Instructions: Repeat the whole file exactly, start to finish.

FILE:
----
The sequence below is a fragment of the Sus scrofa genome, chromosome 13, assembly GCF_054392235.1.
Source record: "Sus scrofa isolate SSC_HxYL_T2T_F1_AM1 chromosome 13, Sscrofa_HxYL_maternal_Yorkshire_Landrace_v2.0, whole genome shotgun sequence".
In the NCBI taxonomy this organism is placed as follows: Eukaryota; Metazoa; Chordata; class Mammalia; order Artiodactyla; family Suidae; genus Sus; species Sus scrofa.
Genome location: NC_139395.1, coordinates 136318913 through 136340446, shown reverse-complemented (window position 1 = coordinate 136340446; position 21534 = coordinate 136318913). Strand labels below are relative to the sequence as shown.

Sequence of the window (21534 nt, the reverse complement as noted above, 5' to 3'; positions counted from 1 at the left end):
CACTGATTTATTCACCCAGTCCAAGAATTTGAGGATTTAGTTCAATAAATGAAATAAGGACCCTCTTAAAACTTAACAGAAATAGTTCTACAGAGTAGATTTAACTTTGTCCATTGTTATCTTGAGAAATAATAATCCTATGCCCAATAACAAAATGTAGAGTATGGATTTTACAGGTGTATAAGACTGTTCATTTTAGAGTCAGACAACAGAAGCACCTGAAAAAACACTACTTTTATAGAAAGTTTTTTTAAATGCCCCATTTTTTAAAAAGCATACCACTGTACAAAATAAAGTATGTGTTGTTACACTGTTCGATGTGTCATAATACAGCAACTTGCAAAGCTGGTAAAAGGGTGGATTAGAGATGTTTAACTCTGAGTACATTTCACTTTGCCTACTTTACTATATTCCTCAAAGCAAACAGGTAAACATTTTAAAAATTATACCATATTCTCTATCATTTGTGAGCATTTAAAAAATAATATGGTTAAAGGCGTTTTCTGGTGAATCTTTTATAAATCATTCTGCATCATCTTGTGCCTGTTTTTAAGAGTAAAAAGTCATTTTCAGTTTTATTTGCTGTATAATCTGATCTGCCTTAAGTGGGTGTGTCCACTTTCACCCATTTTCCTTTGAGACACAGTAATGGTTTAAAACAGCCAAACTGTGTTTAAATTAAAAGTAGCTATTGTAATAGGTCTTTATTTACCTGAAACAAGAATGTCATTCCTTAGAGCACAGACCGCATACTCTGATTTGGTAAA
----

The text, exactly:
The sequence below is a fragment of the Sus scrofa genome, chromosome 13, assembly GCF_054392235.1.
Source record: "Sus scrofa isolate SSC_HxYL_T2T_F1_AM1 chromosome 13, Sscrofa_HxYL_maternal_Yorkshire_Landrace_v2.0, whole genome shotgun sequence".
In the NCBI taxonomy this organism is placed as follows: Eukaryota; Metazoa; Chordata; class Mammalia; order Artiodactyla; family Suidae; genus Sus; species Sus scrofa.
Genome location: NC_139395.1, coordinates 136318913 through 136340446, shown reverse-complemented (window position 1 = coordinate 136340446; position 21534 = coordinate 136318913). Strand labels below are relative to the sequence as shown.

Sequence of the window (21534 nt, the reverse complement as noted above, 5' to 3'; positions counted from 1 at the left end):
CACTGATTTATTCACCCAGTCCAAGAATTTGAGGATTTAGTTCAATAAATGAAATAAGGACCCTCTTAAAACTTAACAGAAATAGTTCTACAGAGTAGATTTAACTTTGTCCATTGTTATCTTGAGAAATAATAATCCTATGCCCAATAACAAAATGTAGAGTATGGATTTTACAGGTGTATAAGACTGTTCATTTTAGAGTCAGACAACAGAAGCACCTGAAAAAACACTACTTTTATAGAAAGTTTTTTTAAATGCCCCATTTTTTAAAAAGCATACCACTGTACAAAATAAAGTATGTGTTGTTACACTGTTCGATGTGTCATAATACAGCAACTTGCAAAGCTGGTAAAAGGGTGGATTAGAGATGTTTAACTCTGAGTACATTTCACTTTGCCTACTTTACTATATTCCTCAAAGCAAACAGGTAAACATTTTAAAAATTATACCATATTCTCTATCATTTGTGAGCATTTAAAAAATAATATGGTTAAAGGCGTTTTCTGGTGAATCTTTTATAAATCATTCTGCATCATCTTGTGCCTGTTTTTAAGAGTAAAAAGTCATTTTCAGTTTTATTTGCTGTATAATCTGATCTGCCTTAAGTGGGTGTGTCCACTTTCACCCATTTTCCTTTGAGACACAGTAATGGTTTAAAACAGCCAAACTGTGTTTAAATTAAAAGTAGCTATTGTAATAGGTCTTTATTTACCTGAAACAAGAATGTCATTCCTTAGAGCACAGACCGCATACTCTGATTTGGTAAA